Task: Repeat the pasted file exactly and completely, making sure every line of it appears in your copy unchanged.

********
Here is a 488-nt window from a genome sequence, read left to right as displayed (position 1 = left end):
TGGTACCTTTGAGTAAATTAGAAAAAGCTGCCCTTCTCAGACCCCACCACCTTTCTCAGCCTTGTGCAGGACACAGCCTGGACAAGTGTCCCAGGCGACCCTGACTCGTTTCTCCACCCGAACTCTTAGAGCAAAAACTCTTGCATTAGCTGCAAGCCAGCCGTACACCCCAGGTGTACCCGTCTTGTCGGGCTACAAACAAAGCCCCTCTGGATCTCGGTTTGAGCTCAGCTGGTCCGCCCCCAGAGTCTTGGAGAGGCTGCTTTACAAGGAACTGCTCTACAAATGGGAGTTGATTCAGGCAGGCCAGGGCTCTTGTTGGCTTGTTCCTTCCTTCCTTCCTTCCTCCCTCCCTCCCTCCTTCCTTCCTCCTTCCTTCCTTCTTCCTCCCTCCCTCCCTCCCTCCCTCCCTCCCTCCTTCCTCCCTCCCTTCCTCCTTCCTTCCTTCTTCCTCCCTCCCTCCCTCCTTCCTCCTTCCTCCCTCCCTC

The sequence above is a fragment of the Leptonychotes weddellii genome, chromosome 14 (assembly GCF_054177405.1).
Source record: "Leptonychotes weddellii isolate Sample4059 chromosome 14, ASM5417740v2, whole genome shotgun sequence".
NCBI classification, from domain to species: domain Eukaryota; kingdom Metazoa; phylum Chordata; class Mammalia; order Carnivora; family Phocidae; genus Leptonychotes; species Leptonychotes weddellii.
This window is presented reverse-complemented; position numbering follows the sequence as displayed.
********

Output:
Here is a 488-nt window from a genome sequence, read left to right as displayed (position 1 = left end):
TGGTACCTTTGAGTAAATTAGAAAAAGCTGCCCTTCTCAGACCCCACCACCTTTCTCAGCCTTGTGCAGGACACAGCCTGGACAAGTGTCCCAGGCGACCCTGACTCGTTTCTCCACCCGAACTCTTAGAGCAAAAACTCTTGCATTAGCTGCAAGCCAGCCGTACACCCCAGGTGTACCCGTCTTGTCGGGCTACAAACAAAGCCCCTCTGGATCTCGGTTTGAGCTCAGCTGGTCCGCCCCCAGAGTCTTGGAGAGGCTGCTTTACAAGGAACTGCTCTACAAATGGGAGTTGATTCAGGCAGGCCAGGGCTCTTGTTGGCTTGTTCCTTCCTTCCTTCCTTCCTCCCTCCCTCCCTCCTTCCTTCCTCCTTCCTTCCTTCTTCCTCCCTCCCTCCCTCCCTCCCTCCCTCCCTCCTTCCTCCCTCCCTTCCTCCTTCCTTCCTTCTTCCTCCCTCCCTCCCTCCTTCCTCCTTCCTCCCTCCCTC

The sequence above is a fragment of the Leptonychotes weddellii genome, chromosome 14 (assembly GCF_054177405.1).
Source record: "Leptonychotes weddellii isolate Sample4059 chromosome 14, ASM5417740v2, whole genome shotgun sequence".
NCBI classification, from domain to species: domain Eukaryota; kingdom Metazoa; phylum Chordata; class Mammalia; order Carnivora; family Phocidae; genus Leptonychotes; species Leptonychotes weddellii.
This window is presented reverse-complemented; position numbering follows the sequence as displayed.